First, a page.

• Type: Journal Articles Status: Published Year Published: 2016 Citation: Ren, W., Cho, I-L., and Irudayaraj, J. 2016. Ultrasensitive detection of microbial cells by magnetic enhanced lateral flow sensors. Chemical Communications, 52:4930-4933.
  • Type: Journal Articles Status: Published Year Published: 2016 Citation: Choudhury, S., Cui, Y., Lubeca, K., Stefanska, B., and Irudayaraj, J. 2016. CRISPR-dCas9 mediated TET1 targeting for selective DNA demethylation at BRCA1 promoter. Oncotarget. 7(29): 46545-46556.
  • Type: Journal Articles Status: Published Year Published: 2016 Citation: Liu, J. and Irudayaraj, J. 2016. Non-fluorescent quantification of single mRNA with transient absorption microscopy. Nanoscale. DOI:�10.1039/C6NR04433F.
  • Type: Journal Articles Status: Published Year Published: 2016 Citation: Lo., S., Resendiz, M., Chen, Y., Choudhury, S., Irudayaraj, J., Zhou, F. 2016. Epigenetic mechanism of alcohol on neural development demonstrated in a site-specific manner. Alcoholism-Clinical and Experimental Research. 40: 299A.
  • Type: Journal Articles Status: Published Year Published: 2016 Citation: Choudhury, S., Cui, Y., Narayanan, A., Gilley, D., Huda, N., Lo, C., Zhou, F. 2016. Optogenetic regulation of site-specific subtelomeric DNA methylation. Oncotarget, 7(31):50380-50391.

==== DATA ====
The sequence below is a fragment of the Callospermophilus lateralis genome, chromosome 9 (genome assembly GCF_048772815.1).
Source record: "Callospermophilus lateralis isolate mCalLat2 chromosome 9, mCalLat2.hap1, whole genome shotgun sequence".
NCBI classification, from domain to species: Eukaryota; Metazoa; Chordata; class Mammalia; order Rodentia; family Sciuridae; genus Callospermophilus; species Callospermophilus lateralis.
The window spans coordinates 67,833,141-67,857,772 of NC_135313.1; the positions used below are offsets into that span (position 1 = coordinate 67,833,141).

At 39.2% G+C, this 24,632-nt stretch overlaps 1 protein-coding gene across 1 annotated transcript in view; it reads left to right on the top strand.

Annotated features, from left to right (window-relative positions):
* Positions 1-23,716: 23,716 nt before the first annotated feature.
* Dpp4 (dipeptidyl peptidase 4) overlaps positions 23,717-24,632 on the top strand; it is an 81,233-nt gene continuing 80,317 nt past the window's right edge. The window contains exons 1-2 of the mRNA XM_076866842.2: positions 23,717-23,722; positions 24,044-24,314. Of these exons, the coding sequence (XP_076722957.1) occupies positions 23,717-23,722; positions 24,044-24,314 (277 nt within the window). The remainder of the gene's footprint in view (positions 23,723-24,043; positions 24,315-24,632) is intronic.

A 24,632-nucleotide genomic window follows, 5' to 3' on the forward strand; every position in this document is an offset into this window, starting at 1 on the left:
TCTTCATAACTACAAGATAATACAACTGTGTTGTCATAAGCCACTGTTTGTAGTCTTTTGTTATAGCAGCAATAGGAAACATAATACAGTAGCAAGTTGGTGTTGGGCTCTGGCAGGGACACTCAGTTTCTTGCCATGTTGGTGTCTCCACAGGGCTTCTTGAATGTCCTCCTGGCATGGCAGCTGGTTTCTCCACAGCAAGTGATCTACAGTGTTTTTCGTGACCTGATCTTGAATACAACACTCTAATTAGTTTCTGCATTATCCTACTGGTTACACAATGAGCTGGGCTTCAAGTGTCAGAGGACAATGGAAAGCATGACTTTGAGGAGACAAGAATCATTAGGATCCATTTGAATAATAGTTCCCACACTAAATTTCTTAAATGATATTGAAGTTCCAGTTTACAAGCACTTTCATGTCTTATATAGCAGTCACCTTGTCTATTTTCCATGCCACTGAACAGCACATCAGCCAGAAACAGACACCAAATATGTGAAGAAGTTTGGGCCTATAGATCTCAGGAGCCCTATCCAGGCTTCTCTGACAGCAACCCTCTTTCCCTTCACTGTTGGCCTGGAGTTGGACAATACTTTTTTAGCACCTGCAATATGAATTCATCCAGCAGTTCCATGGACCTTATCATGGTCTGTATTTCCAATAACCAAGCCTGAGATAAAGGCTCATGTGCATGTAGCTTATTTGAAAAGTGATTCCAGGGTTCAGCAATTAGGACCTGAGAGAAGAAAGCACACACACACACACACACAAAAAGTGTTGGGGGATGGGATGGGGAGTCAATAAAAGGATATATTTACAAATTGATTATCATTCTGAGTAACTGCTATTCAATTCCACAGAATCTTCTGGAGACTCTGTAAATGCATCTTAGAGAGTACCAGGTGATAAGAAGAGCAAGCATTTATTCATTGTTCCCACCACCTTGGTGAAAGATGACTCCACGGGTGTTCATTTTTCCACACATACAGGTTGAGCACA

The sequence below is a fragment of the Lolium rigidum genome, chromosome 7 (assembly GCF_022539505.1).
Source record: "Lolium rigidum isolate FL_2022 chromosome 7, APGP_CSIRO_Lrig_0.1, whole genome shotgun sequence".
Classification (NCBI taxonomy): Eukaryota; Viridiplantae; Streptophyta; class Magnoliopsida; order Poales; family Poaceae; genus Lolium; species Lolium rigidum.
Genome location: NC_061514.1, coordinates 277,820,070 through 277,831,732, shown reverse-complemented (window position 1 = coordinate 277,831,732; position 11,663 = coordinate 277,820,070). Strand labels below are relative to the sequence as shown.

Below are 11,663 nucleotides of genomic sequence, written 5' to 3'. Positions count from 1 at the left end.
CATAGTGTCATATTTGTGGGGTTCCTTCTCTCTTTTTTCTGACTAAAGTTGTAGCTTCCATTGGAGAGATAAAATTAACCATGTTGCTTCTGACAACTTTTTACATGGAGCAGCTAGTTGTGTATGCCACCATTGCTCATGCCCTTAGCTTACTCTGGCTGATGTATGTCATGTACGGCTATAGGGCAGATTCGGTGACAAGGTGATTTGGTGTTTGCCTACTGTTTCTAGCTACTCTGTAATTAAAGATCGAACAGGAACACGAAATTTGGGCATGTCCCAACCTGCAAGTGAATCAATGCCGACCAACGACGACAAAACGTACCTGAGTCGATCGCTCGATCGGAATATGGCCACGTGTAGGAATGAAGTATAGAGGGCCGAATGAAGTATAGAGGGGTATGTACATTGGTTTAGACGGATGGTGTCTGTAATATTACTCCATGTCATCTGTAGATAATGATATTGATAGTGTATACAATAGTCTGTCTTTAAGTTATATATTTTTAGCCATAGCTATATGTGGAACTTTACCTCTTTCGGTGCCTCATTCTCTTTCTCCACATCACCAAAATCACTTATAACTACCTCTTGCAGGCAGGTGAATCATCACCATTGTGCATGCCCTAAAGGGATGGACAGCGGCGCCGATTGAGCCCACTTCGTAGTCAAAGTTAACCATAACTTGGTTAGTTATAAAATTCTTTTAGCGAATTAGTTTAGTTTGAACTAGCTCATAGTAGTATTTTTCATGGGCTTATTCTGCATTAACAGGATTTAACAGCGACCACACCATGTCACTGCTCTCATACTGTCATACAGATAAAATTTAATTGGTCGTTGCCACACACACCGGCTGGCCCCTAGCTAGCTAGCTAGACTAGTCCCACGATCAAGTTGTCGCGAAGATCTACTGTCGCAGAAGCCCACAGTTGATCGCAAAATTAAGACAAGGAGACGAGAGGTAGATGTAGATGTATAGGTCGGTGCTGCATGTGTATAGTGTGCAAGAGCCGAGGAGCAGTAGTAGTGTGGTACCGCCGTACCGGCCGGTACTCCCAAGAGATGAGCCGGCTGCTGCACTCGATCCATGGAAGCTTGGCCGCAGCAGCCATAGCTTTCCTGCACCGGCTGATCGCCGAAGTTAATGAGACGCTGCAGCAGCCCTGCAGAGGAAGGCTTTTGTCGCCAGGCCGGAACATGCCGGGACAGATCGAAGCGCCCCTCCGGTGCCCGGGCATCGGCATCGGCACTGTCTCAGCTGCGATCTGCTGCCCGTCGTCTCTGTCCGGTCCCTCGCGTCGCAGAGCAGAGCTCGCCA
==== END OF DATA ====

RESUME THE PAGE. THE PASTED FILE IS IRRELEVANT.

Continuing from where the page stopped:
• Type: Journal Articles Status: Published Year Published: 2016 Citation: Hu, Y., Xuan, Y., Wang, X., Deng, B., Saei, M., Jin, S., Irudayaraj, J., and Cheng, G. 2016. Superplastic formulation of matal nanostructure arrays with ultrafine gaps. Advanced Materials. DOI: 10.1002/adma.201602497.
  • Type: Journal Articles Status: Published Year Published: 2016 Citation: Ouyang, L., Hu, Y., Cheng, G., and Irudayaraj, J. 2016. A reusable laser wrapped graphene-Ag array based SERS sensor for trace detection of genomic DNA methylation. Biosensors and Bioelectronics.
  • Type: Journal Articles Status: Published Year Published: 2016 Citation: Cui, Y., Li, J., Weng, L., Wirbisky, S., Freeman, J., Liu, J., Liu, Q., Yuan, X., and Irudayaraj, J. 2016. Regulatory Landscape and Clinical Implication of MBD3 in Human Malignant Glioma. Oncotarget (In Press)
  • Type: Journal Articles Status: Published Year Published: 2016 Citation: Mahapatra, C., Serafin, S., Guffey, S., Irudayaraj, J., and Sepulveda, M., 2016. Comparative in vitro toxicity assessment of perfluorinated carboxylic acids. Journal of Applied Toxicology. (In Press)